Let’s reflect for a moment and try to think back to the era when elevators were but a gleam in Archimedes’ eye, when the number of Louis Vuitton bags a girl owned did not serve as her social report card and when stairs were the accepted form of escalation. The safety elevator was invented in 1853 by Elisha Otis (yes, the same Otis whose name is forever imprinted on the Stanford tower’s distinguished elevators) and installed in New York City. Now we might complain and whine that the elevators are consistently broken and filled with urine and other liquids and solids of questionable sanitary levels. (Don’t worry Hecht-ites, that’s only Stanford). But perhaps we should take a closer look at the social advantages of these mechanical marvels.
Be honest: How much fun is the awkwardness that the elevators provide on a daily basis? To even get to the elevators, you have to pass through the glass doors (or the gates of hell, as they are affectionately known). Now, what is the correct distance between you and the following person when it is necessary to hold the door for them? Do gender and attractiveness play a factor? You’re damn right it does. If someone is holding the door for you, do you walk, speed walk or run? And what if you hold the door, the person walks in and then doesn’t even say thank you? Now that’s an awkward turtle moment if I’ve ever heard of one. The social triathlon of awkwardness has only gone through its first leg.
The second leg comes in the form of the wait. Oh how perilously long that wait in the lobby for the elevator can be. Why the hell are both elevators always stuck on floor 12? What could they possibly be doing at all hours that requires the use of both elevators? Does anyone even live on floor 12? No, I say. We should make waiting for the elevators a joyous experience, a glorious conversation orgy of sorts. It is an opportunity to diversify your college experience, meet new people and practice your pickup lines for a late night at the Grove. Let us enter the elevator.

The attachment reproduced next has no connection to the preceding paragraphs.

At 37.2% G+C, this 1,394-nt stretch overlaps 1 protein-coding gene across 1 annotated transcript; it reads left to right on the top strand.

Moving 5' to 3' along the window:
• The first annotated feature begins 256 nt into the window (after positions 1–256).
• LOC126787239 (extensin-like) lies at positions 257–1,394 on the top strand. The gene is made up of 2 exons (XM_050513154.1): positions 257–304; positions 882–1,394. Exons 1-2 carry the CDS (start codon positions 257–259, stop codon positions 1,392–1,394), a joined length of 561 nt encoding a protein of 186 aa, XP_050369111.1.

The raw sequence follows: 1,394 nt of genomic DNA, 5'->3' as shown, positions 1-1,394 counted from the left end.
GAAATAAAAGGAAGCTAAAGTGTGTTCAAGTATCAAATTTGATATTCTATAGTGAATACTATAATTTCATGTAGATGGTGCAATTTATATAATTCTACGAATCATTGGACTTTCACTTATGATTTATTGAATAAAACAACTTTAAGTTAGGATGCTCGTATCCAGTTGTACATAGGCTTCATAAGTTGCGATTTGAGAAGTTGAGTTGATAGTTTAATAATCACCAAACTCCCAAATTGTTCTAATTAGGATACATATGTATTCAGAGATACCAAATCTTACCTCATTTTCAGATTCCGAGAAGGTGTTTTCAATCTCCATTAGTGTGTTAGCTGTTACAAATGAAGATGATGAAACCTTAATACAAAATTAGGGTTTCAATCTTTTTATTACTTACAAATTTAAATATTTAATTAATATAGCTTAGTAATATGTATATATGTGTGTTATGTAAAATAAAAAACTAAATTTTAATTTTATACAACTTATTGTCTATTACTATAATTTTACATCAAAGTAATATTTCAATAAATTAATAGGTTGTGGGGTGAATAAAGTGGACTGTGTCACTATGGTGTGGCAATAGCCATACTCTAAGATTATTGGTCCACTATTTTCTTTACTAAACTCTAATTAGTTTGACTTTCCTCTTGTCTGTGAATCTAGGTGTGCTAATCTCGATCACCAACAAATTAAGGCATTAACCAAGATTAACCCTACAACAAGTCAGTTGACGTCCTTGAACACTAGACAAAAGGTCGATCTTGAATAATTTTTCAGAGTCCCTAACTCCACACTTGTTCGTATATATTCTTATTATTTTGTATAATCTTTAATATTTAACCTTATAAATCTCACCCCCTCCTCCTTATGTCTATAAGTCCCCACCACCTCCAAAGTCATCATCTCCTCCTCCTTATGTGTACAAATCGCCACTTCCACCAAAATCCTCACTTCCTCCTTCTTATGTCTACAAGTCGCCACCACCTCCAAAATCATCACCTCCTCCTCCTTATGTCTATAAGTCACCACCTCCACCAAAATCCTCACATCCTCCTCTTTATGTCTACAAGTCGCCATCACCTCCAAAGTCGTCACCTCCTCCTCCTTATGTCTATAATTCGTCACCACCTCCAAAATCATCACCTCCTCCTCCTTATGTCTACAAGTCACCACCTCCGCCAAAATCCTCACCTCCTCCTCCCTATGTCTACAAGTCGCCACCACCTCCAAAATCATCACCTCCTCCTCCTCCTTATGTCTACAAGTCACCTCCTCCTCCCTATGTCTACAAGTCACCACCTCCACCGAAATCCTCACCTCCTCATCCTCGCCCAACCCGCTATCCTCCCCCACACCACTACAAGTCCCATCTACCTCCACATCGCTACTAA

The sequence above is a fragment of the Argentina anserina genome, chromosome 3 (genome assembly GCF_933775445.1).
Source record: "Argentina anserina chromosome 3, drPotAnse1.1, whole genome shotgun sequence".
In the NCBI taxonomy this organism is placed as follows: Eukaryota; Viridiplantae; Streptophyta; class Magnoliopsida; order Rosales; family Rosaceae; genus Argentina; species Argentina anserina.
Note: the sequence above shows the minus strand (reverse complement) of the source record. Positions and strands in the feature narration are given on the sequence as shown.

Inside the elevator, we enter a whole new world. The first step is pushing the button. How angry does it make you when you reach for your button and someone pushes either 3 or even worse, 2? Now, if someone is clearly injured or has a cumbersome load on their person (i.e. laundry), then sure, take the elevator. But if you are so bold as to push 2 or 3 when you are both healthy and entirely unencumbered, then beware sir or sirette, because you may be making your last button push. Do not take this as a personal threat; take this as a general health advisory. If you do not have the capability to walk one or two floors up, then perhaps you should reconsider your life on this planet. As a wise man once said, “Respect Otis, and Otis will respect you.”
Tom Barnes is a freshman majoring in marine science biology.